What change has taken place in Hamlet in Act Five, Scene 2?

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gmuss25 eNotes educator| Certified Educator

In the final scene of the play, Hamlet displays several significant changes in regards to his thoughts, feelings, and actions. Throughout the play, Hamlet has demonstrated his reluctance to comes to terms with death, particularly his own, and has shown his hesitance in regards to seeking revenge for the death of his father. Hamlet has also focused his attention towards his own feelings and family members, dismissing how his actions have negatively affected others, specifically Ophelia and Laertes.

In the final scene of the play, Hamlet's thoughts and actions reveal significant changes in his mindset. At the beginning of Act Five, Scene 2, Hamlet expresses to Horatio that he has come to terms with his destiny. Hamlet accepts the fact that God is in ultimate control and determines the fate of all humans. Hamlet also expresses his sympathy for Laertes. He tells Horatio that he understands Laertes's feelings because he too is in a similar situation. Hamlet says,

But I am very sorry, good Horatio, that to Laertes I forgot myself, for by the image of my cause I see the portraiture of his. (5.2.80-83)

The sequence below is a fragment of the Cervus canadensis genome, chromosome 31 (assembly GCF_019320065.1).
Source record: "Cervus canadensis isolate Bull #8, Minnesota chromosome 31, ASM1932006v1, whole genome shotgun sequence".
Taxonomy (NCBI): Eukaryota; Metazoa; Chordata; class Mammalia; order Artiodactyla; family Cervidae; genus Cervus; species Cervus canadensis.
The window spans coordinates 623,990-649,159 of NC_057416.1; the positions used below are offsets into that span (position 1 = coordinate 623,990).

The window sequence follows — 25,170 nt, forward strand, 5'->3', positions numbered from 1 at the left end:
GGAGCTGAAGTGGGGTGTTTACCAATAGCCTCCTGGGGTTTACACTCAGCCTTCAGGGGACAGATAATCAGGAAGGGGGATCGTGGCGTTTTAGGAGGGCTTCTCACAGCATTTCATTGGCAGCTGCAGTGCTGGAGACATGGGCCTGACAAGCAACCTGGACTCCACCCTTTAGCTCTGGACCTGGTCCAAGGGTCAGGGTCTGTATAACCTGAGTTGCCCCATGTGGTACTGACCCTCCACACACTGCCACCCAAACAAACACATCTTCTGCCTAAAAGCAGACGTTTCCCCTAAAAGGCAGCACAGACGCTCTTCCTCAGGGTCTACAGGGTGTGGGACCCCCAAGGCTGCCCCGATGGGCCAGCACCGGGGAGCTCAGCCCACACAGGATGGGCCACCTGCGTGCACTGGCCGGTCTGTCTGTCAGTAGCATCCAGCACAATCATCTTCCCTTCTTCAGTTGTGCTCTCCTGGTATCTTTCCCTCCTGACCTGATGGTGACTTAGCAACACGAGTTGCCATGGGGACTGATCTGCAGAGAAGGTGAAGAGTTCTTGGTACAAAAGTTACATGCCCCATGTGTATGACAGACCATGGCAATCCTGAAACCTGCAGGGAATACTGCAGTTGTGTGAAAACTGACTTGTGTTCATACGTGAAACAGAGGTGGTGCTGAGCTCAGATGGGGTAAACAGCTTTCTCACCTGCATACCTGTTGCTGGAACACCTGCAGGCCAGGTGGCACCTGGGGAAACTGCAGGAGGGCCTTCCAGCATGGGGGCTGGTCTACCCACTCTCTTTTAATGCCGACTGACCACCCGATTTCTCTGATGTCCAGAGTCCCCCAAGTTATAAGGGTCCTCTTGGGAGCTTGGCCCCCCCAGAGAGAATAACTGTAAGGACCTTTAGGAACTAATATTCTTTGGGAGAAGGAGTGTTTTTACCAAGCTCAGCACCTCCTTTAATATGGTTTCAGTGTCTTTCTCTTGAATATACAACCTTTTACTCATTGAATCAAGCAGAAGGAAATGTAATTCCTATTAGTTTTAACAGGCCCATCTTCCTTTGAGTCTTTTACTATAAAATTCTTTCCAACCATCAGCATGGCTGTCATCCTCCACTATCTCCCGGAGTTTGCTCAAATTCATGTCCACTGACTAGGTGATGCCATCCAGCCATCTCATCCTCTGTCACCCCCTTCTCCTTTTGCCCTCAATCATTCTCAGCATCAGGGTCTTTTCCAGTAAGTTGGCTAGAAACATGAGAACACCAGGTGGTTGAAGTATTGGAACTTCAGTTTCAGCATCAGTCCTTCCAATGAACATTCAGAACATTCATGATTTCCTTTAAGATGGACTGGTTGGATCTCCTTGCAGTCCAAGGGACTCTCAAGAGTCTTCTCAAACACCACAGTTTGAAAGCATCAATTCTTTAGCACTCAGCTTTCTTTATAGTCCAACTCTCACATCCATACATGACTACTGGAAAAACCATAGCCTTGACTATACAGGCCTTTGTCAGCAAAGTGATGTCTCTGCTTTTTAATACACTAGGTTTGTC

Hamlet later apologizes to Laertes before their duel. In the climactic ending of the play, Laertes reveals that Claudius is responsible for poisoning the tip of the sword and the wine. Hamlet finally acts upon his emotions by mortally wounding Claudius and forcing him to drink the poisonous wine.

lmetcalf eNotes educator| Certified Educator

Hamlet has come to realize that we humans don't have control over everything and that fate plays a large role in our lives.  We just have to accept that, work with that, and make the best of it.  When he is talking to Hortatio he explains, "There is a divinity that shapes our ends, rough hew them how we will."  He means that he get to make a lot of the decisions of our life (rough hew) but that God/Fate/Divinity shapes us too.

Later in the act, after Hortatio cautions him about going into this sword fight with Laertes, Hamlet says, "There is a special providence even in the fall of a sparrow ... the readiness is all."  He is telling Hortatio that God is even aware of the death of insignifant bird like a sparrow, and that all Hamlet can do, ultimately, is be as ready and he can for what may come.  He can't control anything but himself and his reaction to the events around him.  This is a dramatic change from the man who accomplished very little for the first four acts of the play.